Welcome and thank you for your interest in our Exercise Science program.
The Exercise Science major is designed to help students gain a comprehensive understanding of how and why the human body responds to physical activity and exercise, through foundations in biomechanics, physiology, and psychology.
Along with two other undergraduate degree programs - Health and Physical Education, and Sport Management - we are housed within the Movement Science Department.
Please browse all the related pages and links to find out more about the degree program and emphasis areas, and our excellent students and dedicated faculty.
Within the Movement Science Department, a 'Corporate Wellness' emphasis of the B.S. Physical Education degree had been in existence since 1982. In 2001, the first exercise science tenure track faculty was hired to teach exercise physiology content. Starting in 2002, the B.S. Exercise Science degree program was developed from the 'Corporate Wellness' emphasis. In 2004, a second exercise science tenure track faculty was hired.
At it's inception in 2006, the exercise science program had two tenure track faculty and 75 students, and the same two emphasis areas it has today - 'Clinical' and 'Health Fitness Instruction'. To date, the program has 15 full-time faculty, including nine tenure track faculty, and over 1,000 students across both emphasis areas.
Each year we graduate over 300 students, and those students enter jobs ranging from being a personal trainer to an exercise physiologist, and graduate programs including exercise physiology, physical therapy, occupational therapy and public health.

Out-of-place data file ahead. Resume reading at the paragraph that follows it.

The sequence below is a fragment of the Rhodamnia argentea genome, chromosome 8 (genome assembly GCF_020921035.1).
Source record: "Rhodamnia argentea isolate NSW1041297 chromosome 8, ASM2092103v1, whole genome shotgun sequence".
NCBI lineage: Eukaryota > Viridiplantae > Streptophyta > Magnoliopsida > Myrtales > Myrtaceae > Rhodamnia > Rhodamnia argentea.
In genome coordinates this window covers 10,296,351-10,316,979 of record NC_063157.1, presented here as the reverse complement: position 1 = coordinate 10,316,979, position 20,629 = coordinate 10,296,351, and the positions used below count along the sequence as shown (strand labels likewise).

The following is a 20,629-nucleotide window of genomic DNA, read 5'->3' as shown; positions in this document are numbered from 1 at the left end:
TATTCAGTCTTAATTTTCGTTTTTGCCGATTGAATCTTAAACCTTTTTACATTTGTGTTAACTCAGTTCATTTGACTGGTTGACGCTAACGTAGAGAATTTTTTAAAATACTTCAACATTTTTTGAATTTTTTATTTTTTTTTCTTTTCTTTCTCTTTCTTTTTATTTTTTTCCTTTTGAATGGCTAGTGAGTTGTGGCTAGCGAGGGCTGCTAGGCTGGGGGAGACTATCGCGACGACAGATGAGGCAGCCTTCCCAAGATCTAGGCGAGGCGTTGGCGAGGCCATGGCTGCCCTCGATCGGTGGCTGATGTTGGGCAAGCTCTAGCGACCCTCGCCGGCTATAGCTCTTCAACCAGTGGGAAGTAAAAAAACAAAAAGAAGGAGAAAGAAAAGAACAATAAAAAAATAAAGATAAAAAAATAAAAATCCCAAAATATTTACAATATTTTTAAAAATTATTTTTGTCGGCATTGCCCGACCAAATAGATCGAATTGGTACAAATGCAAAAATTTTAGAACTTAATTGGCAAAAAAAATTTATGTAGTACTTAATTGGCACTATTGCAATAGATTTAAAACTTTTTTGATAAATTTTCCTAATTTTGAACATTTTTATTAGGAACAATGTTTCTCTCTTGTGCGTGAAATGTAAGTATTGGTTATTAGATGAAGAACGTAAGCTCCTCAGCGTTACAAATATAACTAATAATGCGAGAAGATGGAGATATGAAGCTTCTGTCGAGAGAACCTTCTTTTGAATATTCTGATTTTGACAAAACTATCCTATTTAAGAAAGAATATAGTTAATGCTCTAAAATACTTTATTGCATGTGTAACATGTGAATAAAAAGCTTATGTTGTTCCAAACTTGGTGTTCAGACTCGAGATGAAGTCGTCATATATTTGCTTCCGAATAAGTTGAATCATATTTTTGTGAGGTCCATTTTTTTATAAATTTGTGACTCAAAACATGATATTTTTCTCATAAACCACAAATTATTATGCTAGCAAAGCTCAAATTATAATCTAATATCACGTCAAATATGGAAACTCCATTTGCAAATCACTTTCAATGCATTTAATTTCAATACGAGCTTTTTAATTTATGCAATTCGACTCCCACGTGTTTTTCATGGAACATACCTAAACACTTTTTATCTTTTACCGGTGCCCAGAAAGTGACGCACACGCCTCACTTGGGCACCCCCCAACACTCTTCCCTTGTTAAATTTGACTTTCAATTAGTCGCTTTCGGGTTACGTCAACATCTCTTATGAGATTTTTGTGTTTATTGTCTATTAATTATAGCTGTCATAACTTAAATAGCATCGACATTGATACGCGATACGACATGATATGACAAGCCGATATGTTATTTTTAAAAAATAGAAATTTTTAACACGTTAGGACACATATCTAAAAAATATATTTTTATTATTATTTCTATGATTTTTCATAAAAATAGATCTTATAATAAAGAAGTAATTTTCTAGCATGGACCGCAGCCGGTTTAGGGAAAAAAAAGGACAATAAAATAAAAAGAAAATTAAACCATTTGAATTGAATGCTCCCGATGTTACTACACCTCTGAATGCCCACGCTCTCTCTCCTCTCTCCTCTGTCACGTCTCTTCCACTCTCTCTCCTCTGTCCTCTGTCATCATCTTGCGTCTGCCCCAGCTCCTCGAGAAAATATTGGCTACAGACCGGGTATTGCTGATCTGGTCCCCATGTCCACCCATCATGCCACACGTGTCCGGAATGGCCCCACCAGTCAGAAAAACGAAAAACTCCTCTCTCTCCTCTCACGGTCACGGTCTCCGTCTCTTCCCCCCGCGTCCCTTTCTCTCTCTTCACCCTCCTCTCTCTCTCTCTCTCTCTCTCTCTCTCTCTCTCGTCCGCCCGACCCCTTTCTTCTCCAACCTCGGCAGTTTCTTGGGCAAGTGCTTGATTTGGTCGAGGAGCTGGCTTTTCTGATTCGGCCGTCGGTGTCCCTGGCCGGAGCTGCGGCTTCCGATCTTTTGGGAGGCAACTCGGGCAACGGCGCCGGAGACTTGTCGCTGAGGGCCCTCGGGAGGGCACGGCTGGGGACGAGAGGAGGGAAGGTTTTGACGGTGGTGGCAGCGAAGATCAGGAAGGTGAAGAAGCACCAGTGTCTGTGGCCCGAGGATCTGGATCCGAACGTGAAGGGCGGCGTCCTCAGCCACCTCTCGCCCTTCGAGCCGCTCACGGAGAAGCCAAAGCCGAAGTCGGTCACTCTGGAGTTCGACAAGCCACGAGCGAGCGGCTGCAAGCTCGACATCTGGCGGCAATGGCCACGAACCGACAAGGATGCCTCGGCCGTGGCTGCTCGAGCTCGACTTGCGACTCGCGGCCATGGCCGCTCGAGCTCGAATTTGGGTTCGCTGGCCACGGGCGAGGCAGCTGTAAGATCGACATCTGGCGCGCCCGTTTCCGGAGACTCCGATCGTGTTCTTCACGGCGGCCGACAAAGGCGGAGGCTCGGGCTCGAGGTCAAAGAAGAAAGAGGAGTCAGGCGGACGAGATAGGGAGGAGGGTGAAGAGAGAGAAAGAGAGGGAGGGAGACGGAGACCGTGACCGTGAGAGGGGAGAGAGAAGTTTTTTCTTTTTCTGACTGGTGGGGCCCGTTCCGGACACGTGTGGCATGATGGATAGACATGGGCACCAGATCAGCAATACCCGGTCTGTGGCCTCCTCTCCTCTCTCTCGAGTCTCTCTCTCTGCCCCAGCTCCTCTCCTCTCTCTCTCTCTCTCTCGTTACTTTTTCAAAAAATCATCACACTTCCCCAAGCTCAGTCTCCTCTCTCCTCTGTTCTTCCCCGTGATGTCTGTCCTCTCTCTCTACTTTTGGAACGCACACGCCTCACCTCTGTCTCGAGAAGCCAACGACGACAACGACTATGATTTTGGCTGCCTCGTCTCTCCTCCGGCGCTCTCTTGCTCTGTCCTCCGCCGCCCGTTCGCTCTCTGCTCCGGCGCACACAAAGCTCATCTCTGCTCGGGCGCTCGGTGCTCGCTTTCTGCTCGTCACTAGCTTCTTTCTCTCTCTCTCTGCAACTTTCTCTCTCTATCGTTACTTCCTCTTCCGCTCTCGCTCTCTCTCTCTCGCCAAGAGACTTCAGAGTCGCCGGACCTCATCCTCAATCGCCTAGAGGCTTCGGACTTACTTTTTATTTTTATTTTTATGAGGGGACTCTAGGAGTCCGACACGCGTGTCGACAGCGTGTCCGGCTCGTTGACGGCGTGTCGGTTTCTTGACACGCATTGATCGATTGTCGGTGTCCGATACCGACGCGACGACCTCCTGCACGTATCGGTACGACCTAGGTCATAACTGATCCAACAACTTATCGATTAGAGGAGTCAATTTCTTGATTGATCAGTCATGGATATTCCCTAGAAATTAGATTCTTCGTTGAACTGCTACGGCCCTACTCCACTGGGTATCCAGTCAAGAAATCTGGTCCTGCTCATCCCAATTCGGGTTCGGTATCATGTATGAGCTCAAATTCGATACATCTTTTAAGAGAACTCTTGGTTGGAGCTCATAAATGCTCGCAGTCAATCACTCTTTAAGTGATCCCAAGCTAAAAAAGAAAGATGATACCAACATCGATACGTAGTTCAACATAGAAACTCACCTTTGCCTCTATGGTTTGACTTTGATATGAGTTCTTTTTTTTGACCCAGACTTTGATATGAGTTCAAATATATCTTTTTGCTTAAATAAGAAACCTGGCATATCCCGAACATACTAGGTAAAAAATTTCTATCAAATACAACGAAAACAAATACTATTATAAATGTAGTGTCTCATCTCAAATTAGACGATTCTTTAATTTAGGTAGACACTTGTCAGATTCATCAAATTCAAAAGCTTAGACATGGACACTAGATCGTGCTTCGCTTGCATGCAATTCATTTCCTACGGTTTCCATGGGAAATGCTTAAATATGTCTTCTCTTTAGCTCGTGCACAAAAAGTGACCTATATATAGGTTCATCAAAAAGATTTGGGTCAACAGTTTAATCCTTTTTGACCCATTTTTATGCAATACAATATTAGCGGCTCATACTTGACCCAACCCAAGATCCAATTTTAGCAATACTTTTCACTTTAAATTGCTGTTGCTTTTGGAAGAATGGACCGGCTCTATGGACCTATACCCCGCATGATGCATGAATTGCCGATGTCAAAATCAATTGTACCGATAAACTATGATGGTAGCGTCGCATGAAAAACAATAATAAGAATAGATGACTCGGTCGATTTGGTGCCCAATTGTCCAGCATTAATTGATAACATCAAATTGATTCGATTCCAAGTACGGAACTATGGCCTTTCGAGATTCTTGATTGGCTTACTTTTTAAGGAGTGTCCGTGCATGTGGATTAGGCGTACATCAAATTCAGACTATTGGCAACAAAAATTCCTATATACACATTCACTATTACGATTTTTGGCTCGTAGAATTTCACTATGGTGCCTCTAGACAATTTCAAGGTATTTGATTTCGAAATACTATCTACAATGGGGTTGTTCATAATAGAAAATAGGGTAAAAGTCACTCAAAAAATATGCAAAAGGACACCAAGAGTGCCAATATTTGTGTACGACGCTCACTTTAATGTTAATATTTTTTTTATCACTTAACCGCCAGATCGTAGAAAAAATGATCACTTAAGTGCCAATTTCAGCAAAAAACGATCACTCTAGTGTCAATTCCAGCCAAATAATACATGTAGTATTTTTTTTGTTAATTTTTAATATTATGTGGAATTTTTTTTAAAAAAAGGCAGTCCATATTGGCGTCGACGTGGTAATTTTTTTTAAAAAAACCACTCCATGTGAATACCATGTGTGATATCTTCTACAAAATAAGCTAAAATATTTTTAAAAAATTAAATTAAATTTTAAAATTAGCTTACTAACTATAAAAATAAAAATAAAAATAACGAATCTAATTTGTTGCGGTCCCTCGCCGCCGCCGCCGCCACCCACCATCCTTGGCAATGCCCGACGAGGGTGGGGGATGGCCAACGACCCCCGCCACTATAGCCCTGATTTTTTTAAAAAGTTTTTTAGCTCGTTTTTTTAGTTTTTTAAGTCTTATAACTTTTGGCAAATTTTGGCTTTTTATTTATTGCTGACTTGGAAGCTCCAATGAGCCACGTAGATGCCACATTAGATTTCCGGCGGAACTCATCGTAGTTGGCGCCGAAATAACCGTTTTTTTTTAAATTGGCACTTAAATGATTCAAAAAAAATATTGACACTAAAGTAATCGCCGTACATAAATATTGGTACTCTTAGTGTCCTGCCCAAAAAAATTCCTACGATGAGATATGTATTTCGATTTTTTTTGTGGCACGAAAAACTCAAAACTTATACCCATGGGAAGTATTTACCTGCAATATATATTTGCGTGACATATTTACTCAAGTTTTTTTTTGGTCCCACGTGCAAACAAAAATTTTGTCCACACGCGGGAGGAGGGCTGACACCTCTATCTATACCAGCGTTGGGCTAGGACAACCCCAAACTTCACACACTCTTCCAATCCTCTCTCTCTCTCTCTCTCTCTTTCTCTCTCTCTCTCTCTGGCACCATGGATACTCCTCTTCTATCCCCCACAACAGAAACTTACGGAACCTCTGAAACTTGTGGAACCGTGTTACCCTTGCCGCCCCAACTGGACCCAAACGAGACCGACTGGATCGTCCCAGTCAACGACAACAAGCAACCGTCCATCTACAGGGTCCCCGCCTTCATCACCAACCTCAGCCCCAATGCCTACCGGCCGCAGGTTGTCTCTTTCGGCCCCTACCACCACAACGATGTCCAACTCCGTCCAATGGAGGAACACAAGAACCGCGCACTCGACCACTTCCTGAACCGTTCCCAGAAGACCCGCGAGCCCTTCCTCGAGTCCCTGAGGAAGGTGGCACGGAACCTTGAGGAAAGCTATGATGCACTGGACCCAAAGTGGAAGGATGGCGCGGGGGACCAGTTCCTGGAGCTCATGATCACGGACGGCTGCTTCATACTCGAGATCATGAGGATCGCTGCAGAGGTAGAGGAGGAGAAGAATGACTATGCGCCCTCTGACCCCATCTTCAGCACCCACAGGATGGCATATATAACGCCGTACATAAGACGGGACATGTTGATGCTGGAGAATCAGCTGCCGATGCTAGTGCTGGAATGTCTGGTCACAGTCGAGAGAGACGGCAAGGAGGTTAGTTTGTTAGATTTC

Why Study Exercise Science?
The exercise science major is designed to help students gain a comprehensive understanding of how and why the human body responds to a single bout or regular bouts of physical activity or exercise. The main foundations of exercise science are biomechanics, physiology, and psychology.
Studying exercise science prepares students for careers in a wide range of employment areas ranging from clinical-focused jobs such as an exercise physiologist working with cardiac rehabilitation patients in a hospital, to a strength and conditioning coach working with professional or Olympic athletes. Exercise science is also a foundational gateway degree to graduate and professional degree programs.
Exercise Is Medicine
We support the American College of Sports Medicine's Exercise is Medicine initiative and specifically GVSU's activities within the EIM On-Campus (EIM-OC) initiative. Click here for more details of this exciting and important endeavor.